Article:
In Defence of the Underground took me back to my summer days in London and left me feeling nostalgic. Written in 1992, Doris Lessing’s essay is a description of a tube ride Lessing takes from Mill Lane station to Charing Cross. It’s a patchwork of her memories and observations where Lessing skillfully portrays a changing London which has warmed up to different cultures and nationalities, and it’s evident that not everyone is happy with this change. At the start of the essay, there is an old lady reminiscing and longing for the Old London, where “there were no foreigners, only English, pinko-grey as Shaw said, always chez nous, for the Empire had not imploded, the world had not invaded, and while every family had at least one relative abroad administering colonies and dominions, or being soldiers, that was abroad, it was there, not here, the colonies had not come home to roost,” and Lessing’s delightful tongue-in-cheek humor gives these mourners the brush-off they deserve.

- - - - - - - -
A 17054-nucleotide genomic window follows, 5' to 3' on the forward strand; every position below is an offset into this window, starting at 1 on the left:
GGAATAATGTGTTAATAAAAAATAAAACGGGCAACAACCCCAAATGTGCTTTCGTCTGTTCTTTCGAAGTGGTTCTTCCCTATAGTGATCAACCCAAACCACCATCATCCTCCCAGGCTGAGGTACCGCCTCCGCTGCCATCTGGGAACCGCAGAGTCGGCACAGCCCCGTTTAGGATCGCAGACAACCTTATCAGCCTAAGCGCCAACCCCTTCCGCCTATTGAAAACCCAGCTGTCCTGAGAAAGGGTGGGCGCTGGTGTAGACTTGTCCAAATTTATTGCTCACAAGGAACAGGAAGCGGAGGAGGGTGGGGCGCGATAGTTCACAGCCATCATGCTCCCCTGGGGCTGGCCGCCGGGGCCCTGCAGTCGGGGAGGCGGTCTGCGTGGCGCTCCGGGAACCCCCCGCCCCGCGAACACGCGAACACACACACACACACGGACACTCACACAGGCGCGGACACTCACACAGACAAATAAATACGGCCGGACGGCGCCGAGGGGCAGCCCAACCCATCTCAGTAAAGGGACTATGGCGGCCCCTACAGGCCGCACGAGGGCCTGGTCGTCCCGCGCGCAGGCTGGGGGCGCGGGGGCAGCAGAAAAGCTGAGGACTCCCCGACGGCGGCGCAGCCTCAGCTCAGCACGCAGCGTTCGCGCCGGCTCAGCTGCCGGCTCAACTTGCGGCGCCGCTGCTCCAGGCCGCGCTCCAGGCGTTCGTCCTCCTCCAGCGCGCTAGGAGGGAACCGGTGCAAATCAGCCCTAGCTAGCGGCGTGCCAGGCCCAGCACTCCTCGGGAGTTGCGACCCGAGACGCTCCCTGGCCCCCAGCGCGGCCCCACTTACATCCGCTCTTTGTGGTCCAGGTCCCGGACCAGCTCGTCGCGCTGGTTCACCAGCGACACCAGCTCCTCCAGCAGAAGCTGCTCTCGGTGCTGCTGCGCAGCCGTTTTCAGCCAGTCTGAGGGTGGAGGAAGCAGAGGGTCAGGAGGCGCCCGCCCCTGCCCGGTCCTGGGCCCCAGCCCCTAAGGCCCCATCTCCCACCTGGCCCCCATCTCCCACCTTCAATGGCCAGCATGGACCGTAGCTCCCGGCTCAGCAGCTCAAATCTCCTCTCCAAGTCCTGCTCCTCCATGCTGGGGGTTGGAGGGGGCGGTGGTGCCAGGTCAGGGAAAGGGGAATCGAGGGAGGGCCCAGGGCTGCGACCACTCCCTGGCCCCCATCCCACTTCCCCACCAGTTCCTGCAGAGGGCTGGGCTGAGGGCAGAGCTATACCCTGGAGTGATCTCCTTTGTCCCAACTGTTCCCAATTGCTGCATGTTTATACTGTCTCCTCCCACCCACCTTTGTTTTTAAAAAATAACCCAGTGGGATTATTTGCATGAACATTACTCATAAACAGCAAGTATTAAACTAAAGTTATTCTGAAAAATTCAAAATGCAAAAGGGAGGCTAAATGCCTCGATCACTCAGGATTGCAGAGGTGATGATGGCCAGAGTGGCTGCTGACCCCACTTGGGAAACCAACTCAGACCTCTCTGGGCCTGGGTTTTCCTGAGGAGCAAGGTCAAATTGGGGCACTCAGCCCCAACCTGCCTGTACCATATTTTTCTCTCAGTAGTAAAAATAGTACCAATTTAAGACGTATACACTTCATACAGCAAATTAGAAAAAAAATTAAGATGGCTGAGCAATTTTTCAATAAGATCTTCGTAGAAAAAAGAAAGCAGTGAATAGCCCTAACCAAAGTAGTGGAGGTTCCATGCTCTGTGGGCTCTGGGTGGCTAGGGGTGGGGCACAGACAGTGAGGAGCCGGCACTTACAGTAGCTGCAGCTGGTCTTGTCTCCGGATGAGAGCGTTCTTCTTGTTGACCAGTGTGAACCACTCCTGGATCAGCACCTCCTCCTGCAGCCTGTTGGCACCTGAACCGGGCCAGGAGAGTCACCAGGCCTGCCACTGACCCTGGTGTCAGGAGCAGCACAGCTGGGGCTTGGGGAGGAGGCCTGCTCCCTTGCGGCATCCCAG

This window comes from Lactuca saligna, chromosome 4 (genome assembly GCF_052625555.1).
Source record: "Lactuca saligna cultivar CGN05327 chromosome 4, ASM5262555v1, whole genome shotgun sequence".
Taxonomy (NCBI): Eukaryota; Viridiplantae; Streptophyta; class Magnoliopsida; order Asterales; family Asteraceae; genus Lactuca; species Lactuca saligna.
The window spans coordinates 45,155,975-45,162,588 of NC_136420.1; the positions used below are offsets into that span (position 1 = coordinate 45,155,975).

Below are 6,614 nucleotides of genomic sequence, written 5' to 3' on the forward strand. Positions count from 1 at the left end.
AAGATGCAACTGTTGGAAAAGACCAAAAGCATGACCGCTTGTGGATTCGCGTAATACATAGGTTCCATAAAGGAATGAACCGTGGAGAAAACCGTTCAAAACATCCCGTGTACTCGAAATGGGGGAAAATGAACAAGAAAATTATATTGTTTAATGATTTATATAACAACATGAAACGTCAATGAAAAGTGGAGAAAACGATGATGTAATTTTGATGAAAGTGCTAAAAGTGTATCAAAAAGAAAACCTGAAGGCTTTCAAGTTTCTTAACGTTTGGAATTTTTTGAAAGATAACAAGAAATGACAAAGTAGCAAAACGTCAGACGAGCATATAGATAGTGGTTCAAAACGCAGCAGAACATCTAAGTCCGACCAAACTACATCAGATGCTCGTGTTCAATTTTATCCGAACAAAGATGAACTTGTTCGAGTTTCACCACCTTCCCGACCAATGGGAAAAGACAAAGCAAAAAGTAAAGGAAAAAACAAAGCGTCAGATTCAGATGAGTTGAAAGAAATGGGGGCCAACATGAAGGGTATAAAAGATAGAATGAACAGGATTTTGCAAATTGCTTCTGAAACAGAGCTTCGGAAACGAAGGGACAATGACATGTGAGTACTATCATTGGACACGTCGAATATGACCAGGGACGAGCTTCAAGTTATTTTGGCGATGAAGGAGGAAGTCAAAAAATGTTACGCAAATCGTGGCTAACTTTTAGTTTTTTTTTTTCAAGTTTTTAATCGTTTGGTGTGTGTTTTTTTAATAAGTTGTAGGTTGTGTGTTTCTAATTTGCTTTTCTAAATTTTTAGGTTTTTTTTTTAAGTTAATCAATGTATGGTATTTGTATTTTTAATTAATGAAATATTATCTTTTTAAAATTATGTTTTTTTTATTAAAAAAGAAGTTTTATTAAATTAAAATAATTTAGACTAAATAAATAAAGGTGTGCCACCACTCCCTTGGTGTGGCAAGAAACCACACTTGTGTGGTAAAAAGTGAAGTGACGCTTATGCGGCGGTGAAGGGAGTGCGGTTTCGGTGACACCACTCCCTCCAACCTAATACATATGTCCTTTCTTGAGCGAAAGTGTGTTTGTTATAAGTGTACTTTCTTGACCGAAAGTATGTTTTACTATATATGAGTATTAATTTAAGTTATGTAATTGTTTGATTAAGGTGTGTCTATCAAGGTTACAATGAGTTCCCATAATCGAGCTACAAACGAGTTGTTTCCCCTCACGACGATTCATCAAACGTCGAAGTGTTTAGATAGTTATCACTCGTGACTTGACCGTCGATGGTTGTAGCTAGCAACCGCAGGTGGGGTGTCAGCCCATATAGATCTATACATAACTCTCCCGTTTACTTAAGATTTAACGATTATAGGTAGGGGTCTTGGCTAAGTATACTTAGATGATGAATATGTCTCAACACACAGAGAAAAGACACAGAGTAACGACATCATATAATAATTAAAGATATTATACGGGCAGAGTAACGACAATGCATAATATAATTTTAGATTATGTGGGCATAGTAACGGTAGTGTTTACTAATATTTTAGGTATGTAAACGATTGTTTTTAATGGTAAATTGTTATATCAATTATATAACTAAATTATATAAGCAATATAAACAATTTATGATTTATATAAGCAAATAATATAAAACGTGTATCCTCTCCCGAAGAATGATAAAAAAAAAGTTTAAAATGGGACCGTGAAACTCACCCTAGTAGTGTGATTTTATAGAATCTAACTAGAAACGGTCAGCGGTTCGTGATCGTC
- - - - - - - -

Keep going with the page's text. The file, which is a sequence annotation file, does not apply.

It was wonderful to read Lessing’s praise of the London tube (except for one instance where she complains about the vandalized station lavatories and smashed windows; actions of delinquents, which I think makes it more of a reflection on youth than the underground itself), and its commuters (she writes of one rush hour evening, where three readers were engrossed in their books – Iliad, Moby Dick, and Wuthering Heights). In Defence of the Underground is from Lessing’s book London Observed which I hope to read in future.